It was different seeing him again, after remarking (how many days ago was it) … five days maybe a week ago on how odd it was to see him around a baby. Now very much like that same baby my father enjoyed smiling with and cooing at, he was swimming in a sea of impressions that though heavy with all manner of implications about us and his condition, held no meaning for him beyond maybe their calling him back to this small room where we stood waiting for him.
More so than any other things, the constant beeping of his heart monitor, the hushed voices that hung in a dour air that covered him over the hospital blanket; it would be the smell of disinfectant cleaner that would be his siren call. That smell was in itself an entire language, the closest we get to having a lingua franca, as it quietly informs everyone within reach, independent of the language they speak, that this room or subsequent building is dedicated to the service of those convalescing. Knowing him and the pride he took in his career in medicine, he would be able to name compounds used in that cleaner when he awoke. He would have a story to tell about his residency, and the carbolic acid soap they used to use. That was the thing I was most waiting for, a talk about these chemical compounds hanging together in a plastic bottle of a brightly colored liquid waiting to be deployed into the epic battle between macro and micro organisms. That how we communicate each word of common everyday talk is only a symbol of something else, of a deeper emotion which couldn’t be spoken, lest the banality of the world around us corrupted it.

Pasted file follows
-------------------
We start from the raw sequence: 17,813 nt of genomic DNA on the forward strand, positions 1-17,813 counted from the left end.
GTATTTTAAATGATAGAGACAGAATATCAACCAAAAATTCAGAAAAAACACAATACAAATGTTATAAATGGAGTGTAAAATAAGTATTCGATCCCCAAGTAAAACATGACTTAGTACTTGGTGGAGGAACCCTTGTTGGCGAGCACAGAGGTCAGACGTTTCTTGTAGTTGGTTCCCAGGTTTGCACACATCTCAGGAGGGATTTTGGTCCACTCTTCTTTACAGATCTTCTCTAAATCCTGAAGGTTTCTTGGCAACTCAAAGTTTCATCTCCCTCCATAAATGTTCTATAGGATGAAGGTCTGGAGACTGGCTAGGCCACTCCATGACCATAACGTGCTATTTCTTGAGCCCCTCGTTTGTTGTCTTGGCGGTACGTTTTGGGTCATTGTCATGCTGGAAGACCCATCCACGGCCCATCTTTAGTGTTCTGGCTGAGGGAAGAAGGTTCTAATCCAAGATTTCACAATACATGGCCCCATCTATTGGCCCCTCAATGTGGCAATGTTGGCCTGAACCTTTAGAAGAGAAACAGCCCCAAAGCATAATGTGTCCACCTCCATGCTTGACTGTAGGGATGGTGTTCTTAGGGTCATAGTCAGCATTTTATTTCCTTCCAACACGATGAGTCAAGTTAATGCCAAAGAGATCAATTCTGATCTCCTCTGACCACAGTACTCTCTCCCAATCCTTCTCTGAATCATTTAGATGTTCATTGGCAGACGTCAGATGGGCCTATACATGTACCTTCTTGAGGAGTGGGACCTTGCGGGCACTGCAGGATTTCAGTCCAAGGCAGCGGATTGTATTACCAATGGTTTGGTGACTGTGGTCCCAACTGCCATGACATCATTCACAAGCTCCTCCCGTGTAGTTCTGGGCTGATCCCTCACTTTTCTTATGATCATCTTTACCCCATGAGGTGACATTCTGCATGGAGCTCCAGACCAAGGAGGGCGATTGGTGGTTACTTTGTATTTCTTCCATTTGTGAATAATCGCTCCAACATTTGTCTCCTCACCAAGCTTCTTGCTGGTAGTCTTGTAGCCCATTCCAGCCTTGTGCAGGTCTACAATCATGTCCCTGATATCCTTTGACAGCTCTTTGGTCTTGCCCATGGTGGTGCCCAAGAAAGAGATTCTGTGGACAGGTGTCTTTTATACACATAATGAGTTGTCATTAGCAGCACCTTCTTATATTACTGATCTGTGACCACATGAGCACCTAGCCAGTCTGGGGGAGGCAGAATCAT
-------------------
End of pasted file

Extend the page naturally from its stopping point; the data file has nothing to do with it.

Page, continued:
Over the last 32 years we had been a very many things to each other friends, brothers, and up until we found ourselves here, interchangeably father and son. Now in the white-washed rooms, the memories of our time together fell like a torrent, and the constant shuffle of the nurse’s feet into and out of the room only added to the cacophony.
The first time I saw my parents sick, it didn’t mean anything. It never thought that anything could happen to them. They just would slow down. Now at 32 I’ve been sick my self and it’s the firt time I ever had to imagine that there will be a day where my parents wont be there. That’s crushing! You don’t really become a full adult until your parents leave you. There nothing to say. He is going to get better and will be out of the hospital in 2-3 days but I am unsettled and a bit fucked up.